The US Navy’s AN/SLQ-32 ECM (Electronic Countermeasures) system uses radar warning receivers, and in some cases active jamming, as the part of ships’ self-defense system. The “Slick 32s” provides warning of incoming attacks, and is integrated with the ships’ defenses to trigger Rapid Blooming Offboard Chaff (RBOC) and other decoys, which can fire either semi-automatically or on manual direction from a ship’s ECM operators.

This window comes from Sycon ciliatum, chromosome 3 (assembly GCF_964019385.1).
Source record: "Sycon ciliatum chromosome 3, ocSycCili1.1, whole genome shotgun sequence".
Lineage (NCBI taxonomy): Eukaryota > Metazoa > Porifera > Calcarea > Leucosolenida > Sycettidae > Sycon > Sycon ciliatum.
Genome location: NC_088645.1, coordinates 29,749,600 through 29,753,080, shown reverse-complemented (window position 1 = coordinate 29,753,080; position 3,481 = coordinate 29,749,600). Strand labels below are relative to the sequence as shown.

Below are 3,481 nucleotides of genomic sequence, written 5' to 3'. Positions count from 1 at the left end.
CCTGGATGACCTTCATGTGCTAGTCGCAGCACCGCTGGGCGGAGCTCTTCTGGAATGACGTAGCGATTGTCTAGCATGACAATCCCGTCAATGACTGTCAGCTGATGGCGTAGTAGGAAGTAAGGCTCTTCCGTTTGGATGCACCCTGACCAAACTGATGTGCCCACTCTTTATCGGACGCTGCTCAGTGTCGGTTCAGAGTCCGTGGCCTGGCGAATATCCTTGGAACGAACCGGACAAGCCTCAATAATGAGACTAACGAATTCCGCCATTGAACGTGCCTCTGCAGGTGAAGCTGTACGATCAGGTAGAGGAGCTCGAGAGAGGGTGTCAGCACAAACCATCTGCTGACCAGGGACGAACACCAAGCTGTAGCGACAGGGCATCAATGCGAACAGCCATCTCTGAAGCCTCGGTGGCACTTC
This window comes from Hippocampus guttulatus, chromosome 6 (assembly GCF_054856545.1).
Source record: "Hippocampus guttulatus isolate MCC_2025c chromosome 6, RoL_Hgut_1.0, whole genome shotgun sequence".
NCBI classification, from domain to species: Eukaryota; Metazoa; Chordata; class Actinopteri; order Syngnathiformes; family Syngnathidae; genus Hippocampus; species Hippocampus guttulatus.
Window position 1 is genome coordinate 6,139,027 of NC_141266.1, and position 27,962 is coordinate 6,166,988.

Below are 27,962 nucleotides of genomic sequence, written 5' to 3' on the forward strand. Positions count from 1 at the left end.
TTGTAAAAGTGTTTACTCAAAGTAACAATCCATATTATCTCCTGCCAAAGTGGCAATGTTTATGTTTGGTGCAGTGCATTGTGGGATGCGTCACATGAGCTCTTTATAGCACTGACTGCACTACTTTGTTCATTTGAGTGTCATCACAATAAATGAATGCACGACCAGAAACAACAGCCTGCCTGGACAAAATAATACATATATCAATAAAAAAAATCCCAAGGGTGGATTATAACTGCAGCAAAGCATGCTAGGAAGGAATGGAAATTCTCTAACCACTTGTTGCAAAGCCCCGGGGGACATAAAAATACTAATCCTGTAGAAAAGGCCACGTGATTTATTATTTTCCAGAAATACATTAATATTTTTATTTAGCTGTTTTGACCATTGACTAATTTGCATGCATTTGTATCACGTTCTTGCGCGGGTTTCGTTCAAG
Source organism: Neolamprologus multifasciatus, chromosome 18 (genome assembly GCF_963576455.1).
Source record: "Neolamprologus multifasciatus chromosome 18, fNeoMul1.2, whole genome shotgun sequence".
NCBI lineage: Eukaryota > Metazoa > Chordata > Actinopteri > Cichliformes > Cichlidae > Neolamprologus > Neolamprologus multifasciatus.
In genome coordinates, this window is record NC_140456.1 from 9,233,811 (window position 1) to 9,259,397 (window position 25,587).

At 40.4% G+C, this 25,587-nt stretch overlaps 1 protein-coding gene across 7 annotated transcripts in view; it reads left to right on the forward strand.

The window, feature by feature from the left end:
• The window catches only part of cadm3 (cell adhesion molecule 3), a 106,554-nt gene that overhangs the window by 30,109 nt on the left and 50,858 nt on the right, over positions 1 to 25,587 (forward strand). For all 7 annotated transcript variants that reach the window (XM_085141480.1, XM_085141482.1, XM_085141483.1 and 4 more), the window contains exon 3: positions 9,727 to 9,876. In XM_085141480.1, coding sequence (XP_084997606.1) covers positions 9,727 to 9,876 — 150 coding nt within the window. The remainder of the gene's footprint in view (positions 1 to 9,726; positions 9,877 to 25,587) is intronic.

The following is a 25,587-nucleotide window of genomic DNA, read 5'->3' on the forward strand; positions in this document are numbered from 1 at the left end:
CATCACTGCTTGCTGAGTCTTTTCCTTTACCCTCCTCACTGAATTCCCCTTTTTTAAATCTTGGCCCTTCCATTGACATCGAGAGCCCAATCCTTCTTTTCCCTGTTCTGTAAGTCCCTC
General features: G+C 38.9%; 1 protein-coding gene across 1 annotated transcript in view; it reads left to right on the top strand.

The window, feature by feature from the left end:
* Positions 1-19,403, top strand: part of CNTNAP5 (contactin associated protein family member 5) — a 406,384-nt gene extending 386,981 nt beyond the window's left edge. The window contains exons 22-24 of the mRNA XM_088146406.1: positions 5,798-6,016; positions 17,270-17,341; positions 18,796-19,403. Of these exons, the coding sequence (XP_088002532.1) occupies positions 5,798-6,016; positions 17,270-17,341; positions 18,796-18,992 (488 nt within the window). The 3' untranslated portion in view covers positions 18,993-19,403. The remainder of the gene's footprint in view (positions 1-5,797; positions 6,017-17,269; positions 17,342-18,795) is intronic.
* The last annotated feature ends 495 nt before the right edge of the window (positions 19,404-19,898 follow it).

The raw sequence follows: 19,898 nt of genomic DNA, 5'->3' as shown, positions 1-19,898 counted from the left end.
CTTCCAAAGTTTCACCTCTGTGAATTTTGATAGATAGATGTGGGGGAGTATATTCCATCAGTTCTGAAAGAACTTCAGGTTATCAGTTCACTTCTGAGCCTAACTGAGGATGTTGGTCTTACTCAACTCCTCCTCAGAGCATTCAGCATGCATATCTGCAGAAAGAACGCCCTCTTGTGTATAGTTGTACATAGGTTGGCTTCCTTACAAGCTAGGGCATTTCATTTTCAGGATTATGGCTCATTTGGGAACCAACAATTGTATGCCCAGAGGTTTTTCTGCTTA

The “Slick 32” variants are based on modular building blocks, and each variant is suited to a different type of ship. Most of these systems were designed in the 1970s, however, and are based on 1960s-era technology. Unfortunately, the SLQ-32 was notable for its failure when the USS Stark was hit by Iraqi Exocet missiles in 1987. The systems have been modernized somewhat, but in an era that features more and more supersonic ship-killing missiles, with better radars and advanced electronics, SLQ-32’s fundamental electronic hardware architecture is inadequate. Hence the Surface Electronic Warfare Improvement Program (SEWIP).